Werner's Blog — Opinion, Analysis, Commentary
The state of renewable energy adoption around the world

The last two decades have seen a massive expansion of renewable energy around the world. Since 2000, capacity more than tripled and has surpassed 2.5 Terawatts in 2020, according to statistics from the International Renewable Energy Agency (IRENA). Yet, this impressive increase can only be the start if the world is going to meet net-zero greenhouse gas emissions by the middle of this century. The collection of charts I have prepared below show how these massive changes have evolved over time, for different types of renewable energy.

The first graph shows the overall increase in renewable energy sources. In 2000, the only significant source of renewable energy was hydroelectricity, but first wind energy and then solar energy have sped up significantly and together they now rival hydroelectricity in importance. Meanwhile, electricity from geothermal energy only provides a very small share.

World Capacity of On-Grid Renewable Energy Sources

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Wind power has grown steadily over the last twenty years. Expansion remains dominated by on-shore installations, but off-shore installations have grown in relative importance in the last few years. The cost of off-shore wind tended to be higher than on-shore because of the additional cost for foundations, connections to the power grid, and the engineering difficulties of installing turbines at sea. On the other hand, wind is stronger off-shore, while suitable on-land locations are becoming fewer. Off-shore wind power will play a significantly more important role in the next decades.

World Capacity of On-Grid Wind Energy

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The growth of solar power has started about a decade after wind power. Most capacity has been installed only in the last decade, but growth is accelerating faster than for wind. There are good reasons for this. The cost of photovoltaic (PV) cells has come down hugely in the last ten years, making solar power competitive in terms of its levelized cost in numerous locations. If the world wants to wean itself off fossil fuels, this trend needs to accelerate significantly and vastly eclipse wind power. As the diagram shows, solar power is about to eclipse wind power for the first time in in 2021. Solar thermal installations play an insignificant role; virtually all new solar power is PV-based.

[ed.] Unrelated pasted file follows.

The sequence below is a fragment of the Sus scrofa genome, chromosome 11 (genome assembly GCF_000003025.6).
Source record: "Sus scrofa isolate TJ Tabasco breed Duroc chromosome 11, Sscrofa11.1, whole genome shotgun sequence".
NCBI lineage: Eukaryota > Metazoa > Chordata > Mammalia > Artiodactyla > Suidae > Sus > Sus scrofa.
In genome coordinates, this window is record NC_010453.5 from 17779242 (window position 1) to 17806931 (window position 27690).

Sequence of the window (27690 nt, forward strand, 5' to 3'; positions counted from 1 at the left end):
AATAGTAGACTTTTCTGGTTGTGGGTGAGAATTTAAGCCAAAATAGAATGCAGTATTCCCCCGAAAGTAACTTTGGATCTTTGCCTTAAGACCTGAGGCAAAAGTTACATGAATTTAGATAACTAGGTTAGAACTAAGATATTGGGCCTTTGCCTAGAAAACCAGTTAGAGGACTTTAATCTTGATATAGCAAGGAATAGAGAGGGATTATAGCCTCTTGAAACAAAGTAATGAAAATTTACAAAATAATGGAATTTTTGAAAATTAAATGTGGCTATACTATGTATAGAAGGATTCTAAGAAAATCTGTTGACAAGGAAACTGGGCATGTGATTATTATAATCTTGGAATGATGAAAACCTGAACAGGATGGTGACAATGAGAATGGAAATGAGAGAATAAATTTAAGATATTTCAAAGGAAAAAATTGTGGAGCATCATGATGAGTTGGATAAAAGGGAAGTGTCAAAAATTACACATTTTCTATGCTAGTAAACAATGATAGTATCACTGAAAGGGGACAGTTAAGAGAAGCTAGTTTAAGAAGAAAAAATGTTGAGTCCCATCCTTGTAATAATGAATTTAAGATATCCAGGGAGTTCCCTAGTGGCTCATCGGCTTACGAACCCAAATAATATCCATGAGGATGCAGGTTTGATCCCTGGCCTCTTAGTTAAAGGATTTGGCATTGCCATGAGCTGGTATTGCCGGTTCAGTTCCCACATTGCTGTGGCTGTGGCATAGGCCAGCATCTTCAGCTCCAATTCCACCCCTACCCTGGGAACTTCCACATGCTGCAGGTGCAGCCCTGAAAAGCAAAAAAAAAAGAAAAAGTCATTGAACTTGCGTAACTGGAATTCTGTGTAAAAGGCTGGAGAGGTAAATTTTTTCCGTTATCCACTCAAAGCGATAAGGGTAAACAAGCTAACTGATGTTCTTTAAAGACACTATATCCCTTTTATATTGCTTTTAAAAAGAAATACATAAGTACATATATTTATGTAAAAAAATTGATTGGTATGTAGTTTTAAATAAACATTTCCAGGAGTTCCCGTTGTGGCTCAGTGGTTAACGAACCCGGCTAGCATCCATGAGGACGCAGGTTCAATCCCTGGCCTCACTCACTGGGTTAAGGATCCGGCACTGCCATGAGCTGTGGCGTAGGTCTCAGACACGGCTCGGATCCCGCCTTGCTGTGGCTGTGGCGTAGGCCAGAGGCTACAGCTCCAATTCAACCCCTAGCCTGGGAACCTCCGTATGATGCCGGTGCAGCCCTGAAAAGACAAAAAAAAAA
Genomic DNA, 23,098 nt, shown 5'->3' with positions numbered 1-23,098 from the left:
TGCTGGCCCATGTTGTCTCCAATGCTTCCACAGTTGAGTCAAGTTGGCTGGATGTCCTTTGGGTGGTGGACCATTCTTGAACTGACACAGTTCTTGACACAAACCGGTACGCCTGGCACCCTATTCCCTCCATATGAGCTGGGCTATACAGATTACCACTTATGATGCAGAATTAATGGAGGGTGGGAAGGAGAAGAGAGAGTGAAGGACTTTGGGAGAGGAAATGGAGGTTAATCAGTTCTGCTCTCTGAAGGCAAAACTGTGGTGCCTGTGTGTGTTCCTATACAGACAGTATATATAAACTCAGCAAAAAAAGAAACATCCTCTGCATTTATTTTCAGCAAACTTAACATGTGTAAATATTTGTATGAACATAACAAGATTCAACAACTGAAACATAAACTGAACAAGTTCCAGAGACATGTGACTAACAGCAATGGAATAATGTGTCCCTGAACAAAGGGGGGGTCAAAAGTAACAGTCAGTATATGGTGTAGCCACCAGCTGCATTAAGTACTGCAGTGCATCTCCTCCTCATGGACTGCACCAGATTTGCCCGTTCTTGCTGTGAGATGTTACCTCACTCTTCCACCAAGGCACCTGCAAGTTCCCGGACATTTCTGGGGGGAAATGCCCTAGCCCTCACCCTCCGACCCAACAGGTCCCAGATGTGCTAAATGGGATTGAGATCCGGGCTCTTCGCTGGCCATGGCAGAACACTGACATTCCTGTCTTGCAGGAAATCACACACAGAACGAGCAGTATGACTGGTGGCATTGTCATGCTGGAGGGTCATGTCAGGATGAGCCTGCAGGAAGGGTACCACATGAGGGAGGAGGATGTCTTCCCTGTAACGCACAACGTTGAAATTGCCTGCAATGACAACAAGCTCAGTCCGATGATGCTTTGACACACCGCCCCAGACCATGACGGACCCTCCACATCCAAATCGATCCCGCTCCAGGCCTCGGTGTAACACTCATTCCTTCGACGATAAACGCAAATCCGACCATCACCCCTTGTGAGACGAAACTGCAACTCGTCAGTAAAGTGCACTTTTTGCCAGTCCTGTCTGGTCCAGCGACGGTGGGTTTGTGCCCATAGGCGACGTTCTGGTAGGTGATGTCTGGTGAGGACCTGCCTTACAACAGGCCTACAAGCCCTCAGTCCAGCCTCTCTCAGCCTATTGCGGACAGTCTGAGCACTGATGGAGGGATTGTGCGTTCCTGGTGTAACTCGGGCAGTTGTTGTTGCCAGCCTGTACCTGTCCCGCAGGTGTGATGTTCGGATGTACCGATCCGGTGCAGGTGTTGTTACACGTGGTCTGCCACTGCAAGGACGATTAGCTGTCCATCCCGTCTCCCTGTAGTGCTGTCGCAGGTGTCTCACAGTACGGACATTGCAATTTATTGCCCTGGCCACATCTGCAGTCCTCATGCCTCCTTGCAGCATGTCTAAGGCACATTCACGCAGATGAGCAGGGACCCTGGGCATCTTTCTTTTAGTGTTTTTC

World Capacity of On-Grid Solar Energy

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Staying with solar power, where is solar making the most rapid progress? The answer is China, leading all other nations by a wide margin. The next largest solar power countries are the United States, Germany, and India. China also has the largest solar power plants in the world. The world's largest plant to date, the Gonghe plant in China, has 2.2 Gigawatts (GW) nominal capacity and covers more than 5,000 hectares of land. This is an interesting benchmark for consideration of the land use that is ultimately needed to cover more of thew world's energy needs. It implies a ratio of 0.44 MW/ha. Other plants, for example the Sweihan Power Project in Abu Dhabi, require more space; it has a 1.17 MW/ha ratio. Of course, a solar panel does not generate continuous output. Equally interesting is the energy output per land unit, and with a typical capacity utilization rate of 20%, a 1 MW/ha capacity-land ratio implies 1.75 GWh/ha annual output. We also use the inverse to characterize land use: how much land is needed for one Gigawatthour of electricity per year? With a 1 ha/MW ratio, one GWh requires about 0.57 hectares. To make this comparable to British Columbian, consider that BC Hydro's Site C Dam will generate 5,100 Gwh per year. An equivalent solar farm would need 2907 hectares of land (i.e., 29 square kilometers). Of course, the sun doesn't shine as reliably in British Columbia as in Abu Dhabi, so the comparison is only for visualizing land use. If the installation was as efficient as Gonghe, land use would be cut in half.

Top Ten Countries of On-Grid Solar Energy, 2020